Among those who are, in fact, committed to following Jesus, what is the risk in humbly and patiently searching out the truth? In asking whether we might, in fact, have been thinking and doing something wrong? Are we not called to ongoing repentance and transformation?
Baldwin’s statement about the seemingly easy choice between murder and change leads us right to the most basic failure at the heart of worldview theory: the posture it generates in its adherents. A worldview seems to provide a secure foundation for life in this world, a way to confidently understand the self and others — even outsiders — and simultaneously produces a hedge of protection around our fallible and insecure selves, dispelling all criticism and any reason for doubt. Any change we need is only to better conform our actions to the worldview we already hold.
Baldwin’s statement also sounds remarkably similar to Bonhoeffer describing the situation in which the living Jesus finds each of us. So, let me back up and lead the way again to this same precipice along a more strictly theological trail.
A fault in our knowing
It is no surprise that modern folks are fixated on the question of knowledge — how we know what we think we know and how we try to justify our thoughts to others. Much of what rises as our attitude toward the world is grounded in what we think we know. And many arguments that fester and erupt at dinner tables and in town halls across the country revolve around attitudes toward right and wrong, good and evil.
“It is no surprise that modern folks are fixated on the question of knowledge.”
This fixation on knowing has taken on a particular texture in American evangelicalism, much of which turns upon a fundamentalist way of holding the Bible as a secure, haveable source of knowledge. Historian Molly Worthen has named this complex of troubles as one of three key questions defining American evangelicalism over the last 100 years: “How do I keep truth one thing so that what I know by faith and what I know by Enlightenment reason remain the same?”
But few have reckoned adequately with the trouble that comes with living as though the fundamental problem of human life is resistance to believing the right things about the world. As Bonhoeffer tells the story of the first humans’ fall, and later the meaning of Jesus appearing in human form, this broken posture turns out to run deeper than we realize.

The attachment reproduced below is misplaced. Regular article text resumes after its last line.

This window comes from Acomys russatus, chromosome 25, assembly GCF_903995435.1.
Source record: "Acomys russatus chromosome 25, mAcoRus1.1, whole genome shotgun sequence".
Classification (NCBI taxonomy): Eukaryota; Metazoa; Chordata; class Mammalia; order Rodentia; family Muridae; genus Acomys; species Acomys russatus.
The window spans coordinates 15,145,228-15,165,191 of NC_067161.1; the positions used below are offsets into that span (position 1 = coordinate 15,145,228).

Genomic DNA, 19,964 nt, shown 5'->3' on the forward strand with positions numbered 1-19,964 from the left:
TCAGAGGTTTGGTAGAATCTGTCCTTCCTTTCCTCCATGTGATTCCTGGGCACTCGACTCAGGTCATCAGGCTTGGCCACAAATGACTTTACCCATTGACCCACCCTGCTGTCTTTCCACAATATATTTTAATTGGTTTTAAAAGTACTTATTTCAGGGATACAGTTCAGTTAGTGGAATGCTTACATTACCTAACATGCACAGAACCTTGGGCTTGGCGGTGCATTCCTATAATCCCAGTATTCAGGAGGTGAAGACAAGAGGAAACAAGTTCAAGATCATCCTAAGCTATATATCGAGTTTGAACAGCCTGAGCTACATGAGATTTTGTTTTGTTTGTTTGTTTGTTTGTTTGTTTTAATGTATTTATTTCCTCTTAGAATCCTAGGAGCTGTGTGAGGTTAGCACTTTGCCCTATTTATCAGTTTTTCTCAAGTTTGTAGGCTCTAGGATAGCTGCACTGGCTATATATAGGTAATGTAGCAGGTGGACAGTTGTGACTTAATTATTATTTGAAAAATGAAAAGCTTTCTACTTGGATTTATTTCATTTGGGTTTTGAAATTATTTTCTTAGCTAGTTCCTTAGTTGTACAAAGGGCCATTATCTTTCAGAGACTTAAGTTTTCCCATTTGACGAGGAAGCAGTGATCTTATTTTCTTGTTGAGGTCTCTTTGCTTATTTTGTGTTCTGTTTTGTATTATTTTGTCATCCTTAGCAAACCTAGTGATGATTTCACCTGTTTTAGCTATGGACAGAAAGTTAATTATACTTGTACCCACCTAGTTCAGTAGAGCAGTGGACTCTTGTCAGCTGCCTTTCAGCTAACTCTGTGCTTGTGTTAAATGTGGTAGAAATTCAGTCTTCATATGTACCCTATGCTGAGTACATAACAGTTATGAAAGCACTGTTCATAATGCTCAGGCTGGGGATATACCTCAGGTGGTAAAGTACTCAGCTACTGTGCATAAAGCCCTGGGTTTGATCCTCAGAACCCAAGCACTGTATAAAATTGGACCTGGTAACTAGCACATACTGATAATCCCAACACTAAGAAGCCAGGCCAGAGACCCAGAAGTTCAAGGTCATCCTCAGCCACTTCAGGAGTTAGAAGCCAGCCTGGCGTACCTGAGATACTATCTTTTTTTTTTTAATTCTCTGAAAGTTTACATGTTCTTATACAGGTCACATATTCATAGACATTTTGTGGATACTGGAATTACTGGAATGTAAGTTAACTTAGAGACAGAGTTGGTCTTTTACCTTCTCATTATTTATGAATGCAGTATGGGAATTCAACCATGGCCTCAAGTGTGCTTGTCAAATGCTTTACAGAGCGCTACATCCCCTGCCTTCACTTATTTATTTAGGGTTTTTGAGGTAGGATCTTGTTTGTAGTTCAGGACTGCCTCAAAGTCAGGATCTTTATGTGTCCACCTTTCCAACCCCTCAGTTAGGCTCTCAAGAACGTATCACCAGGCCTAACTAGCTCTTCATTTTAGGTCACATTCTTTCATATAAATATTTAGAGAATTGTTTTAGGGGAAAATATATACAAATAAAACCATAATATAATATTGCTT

The creaturely limit to our knowing
Made in God’s image to live free and flourishing lives with and for others (starting with God), everything human beings could possibly have needed to know about anything — the world, ourselves, who God is — would emerge in the course of life. Learning about the world itself would unfold on the job, and other persons (including God) would make themselves known in the context of our relationships with them.
The basic act of sharing something about oneself with another person was and is the starting point for what theologians call “revelation.” Revelation is that form of interpersonal communication through which we disclose parts of our inner life (our character and motivation, our hopes and fears, and other unseen realities) to others. If we do not reveal these things, others cannot really know them. What God does not reveal, we cannot know about God.
When it comes to this most important variety of knowing in the world of God’s design, human beings have been blessed with a limit at our center. Much like a “governor” that keeps a go-kart running at lower speeds even when its motor can do more, this inner limit on our will to know can keep us running at the speed and efficiency of genuine, personal relationships.
Operating at our limit, we rise to the level of personal agency without either overreaching or overperforming when it comes to other persons. Examples of exceeding our limit include allowing our minds to put more on others than they have revealed of themselves or holding them to a flat or abstract notion of who they are. And we typically cross such lines within well before our actions toward others become coercive.
“Our minds, our very selves, are limited by design.”